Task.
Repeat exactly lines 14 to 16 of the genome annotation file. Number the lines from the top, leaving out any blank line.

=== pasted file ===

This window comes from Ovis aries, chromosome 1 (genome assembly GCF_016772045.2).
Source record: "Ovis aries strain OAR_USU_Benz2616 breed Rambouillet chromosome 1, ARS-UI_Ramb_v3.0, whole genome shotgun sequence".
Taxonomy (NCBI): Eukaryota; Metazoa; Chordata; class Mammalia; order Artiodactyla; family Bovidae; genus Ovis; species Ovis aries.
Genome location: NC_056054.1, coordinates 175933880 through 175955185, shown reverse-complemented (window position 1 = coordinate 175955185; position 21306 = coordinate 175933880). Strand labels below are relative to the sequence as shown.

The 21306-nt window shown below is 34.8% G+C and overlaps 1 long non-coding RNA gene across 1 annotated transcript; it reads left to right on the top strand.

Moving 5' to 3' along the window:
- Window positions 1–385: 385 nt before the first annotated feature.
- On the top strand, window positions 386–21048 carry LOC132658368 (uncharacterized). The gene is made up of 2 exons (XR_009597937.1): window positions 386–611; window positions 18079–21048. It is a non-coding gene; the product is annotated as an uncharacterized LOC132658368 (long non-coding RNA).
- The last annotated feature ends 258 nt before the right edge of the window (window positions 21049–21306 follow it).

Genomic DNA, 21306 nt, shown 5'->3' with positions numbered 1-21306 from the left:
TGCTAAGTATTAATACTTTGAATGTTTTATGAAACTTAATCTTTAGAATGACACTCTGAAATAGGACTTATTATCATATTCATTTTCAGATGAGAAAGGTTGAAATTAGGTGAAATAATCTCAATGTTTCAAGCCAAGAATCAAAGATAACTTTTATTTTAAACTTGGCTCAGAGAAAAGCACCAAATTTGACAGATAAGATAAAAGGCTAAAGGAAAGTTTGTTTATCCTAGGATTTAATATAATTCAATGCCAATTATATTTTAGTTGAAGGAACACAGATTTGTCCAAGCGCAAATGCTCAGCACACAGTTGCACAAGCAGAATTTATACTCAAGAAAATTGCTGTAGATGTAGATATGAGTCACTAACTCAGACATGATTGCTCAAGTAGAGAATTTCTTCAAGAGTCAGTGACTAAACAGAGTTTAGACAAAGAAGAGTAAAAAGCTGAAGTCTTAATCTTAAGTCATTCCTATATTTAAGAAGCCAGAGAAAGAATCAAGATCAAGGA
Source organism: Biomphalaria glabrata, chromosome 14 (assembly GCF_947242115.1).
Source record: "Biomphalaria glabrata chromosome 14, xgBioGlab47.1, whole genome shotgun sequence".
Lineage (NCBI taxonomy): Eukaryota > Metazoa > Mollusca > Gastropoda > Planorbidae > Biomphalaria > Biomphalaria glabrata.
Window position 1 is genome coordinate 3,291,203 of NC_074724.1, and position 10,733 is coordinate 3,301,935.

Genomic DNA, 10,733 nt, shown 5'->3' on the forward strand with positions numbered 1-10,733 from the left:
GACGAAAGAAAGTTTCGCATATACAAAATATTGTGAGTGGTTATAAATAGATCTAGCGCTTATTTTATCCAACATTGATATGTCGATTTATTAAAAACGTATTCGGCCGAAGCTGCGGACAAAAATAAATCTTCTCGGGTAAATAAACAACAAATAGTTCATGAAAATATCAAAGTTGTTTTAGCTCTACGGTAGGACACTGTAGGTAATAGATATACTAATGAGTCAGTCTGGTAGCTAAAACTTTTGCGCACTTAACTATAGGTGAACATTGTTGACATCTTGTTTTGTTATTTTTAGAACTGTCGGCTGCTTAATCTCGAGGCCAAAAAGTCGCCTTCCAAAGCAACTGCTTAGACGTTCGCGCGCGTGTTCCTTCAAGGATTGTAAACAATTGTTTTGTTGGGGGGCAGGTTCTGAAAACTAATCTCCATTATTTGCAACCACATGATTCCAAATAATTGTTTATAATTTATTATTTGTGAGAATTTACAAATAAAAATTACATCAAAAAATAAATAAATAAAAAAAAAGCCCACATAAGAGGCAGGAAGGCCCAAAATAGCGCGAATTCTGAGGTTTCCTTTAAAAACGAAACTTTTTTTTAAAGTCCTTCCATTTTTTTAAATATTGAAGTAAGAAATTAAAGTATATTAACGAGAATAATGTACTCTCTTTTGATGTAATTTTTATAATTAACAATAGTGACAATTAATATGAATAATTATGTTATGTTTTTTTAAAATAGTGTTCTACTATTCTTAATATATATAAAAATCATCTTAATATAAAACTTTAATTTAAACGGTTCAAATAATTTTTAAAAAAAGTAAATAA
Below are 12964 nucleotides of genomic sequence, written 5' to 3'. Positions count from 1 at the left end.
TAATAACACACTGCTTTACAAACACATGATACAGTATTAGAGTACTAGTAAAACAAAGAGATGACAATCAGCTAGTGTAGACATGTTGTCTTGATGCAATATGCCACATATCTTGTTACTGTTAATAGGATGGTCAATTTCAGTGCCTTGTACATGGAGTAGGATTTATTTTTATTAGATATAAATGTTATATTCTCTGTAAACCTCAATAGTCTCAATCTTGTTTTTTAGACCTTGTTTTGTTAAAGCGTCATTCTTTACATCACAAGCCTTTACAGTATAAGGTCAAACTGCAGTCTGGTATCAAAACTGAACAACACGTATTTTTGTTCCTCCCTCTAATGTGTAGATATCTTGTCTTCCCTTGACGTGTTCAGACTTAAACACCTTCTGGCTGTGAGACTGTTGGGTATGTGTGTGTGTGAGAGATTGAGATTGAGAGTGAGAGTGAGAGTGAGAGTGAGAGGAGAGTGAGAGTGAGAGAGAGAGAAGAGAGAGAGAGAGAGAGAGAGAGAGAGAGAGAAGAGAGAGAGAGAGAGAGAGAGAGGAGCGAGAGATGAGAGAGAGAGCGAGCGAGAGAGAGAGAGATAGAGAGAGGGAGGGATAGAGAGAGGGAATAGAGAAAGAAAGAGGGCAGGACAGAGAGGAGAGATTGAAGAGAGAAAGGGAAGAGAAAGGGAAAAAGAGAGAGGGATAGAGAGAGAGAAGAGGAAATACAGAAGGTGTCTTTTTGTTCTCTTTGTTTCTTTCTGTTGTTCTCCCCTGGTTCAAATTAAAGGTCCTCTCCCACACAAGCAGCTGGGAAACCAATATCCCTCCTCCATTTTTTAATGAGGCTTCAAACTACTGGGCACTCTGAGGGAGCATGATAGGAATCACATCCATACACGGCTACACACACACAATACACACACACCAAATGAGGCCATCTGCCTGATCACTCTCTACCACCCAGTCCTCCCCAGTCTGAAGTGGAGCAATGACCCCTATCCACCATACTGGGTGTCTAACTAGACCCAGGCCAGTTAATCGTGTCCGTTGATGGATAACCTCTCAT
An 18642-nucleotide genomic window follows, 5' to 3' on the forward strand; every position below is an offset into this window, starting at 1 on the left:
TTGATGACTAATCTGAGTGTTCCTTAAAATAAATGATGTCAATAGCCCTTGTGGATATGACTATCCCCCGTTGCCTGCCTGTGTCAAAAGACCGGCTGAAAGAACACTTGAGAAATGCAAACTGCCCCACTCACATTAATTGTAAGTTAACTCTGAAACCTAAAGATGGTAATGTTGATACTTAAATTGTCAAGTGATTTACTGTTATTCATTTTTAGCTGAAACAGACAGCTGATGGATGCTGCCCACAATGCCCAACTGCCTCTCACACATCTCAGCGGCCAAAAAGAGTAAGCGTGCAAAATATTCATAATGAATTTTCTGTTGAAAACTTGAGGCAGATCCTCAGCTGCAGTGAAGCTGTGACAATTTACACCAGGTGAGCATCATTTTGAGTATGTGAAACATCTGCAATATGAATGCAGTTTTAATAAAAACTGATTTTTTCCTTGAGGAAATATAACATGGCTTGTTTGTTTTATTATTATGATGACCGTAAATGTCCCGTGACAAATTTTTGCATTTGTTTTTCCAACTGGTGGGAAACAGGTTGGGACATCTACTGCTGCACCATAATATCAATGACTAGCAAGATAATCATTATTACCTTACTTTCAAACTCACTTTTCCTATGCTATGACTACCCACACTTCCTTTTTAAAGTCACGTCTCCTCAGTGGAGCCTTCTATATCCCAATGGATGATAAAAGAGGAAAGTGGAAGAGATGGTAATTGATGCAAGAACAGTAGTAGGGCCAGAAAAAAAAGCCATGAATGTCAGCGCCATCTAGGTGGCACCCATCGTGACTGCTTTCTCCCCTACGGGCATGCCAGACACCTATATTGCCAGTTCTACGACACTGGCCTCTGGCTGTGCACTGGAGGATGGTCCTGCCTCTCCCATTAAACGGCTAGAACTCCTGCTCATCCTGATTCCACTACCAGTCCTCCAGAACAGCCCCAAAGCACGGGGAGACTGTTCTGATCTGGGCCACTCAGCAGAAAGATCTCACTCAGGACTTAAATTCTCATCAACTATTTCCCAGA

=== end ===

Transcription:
Lineage (NCBI taxonomy): Eukaryota > Metazoa > Mollusca > Gastropoda > Planorbidae > Biomphalaria > Biomphalaria glabrata.
Window position 1 is genome coordinate 3,291,203 of NC_074724.1, and position 10,733 is coordinate 3,301,935.

Genomic DNA, 10,733 nt, shown 5'->3' on the forward strand with positions numbered 1-10,733 from the left: